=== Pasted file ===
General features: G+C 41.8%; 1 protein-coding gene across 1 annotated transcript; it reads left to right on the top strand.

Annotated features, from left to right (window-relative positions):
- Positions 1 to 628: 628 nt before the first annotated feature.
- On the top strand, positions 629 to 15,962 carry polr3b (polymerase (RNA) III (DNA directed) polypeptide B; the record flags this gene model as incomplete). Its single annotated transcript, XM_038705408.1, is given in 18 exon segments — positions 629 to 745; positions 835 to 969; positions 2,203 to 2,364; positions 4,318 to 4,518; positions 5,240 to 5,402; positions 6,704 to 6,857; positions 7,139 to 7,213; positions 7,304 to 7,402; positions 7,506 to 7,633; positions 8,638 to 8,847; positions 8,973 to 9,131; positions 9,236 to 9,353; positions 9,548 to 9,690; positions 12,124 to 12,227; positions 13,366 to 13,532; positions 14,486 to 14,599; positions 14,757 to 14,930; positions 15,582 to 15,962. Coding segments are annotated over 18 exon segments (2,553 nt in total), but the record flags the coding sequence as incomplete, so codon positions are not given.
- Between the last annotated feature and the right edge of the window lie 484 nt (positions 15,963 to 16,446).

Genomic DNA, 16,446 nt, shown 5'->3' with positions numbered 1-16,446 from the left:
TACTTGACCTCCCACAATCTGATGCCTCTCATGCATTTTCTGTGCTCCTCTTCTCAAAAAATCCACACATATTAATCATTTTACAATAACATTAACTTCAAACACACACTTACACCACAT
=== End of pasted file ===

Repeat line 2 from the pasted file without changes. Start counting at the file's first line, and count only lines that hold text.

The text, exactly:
Annotated features, from left to right (window-relative positions):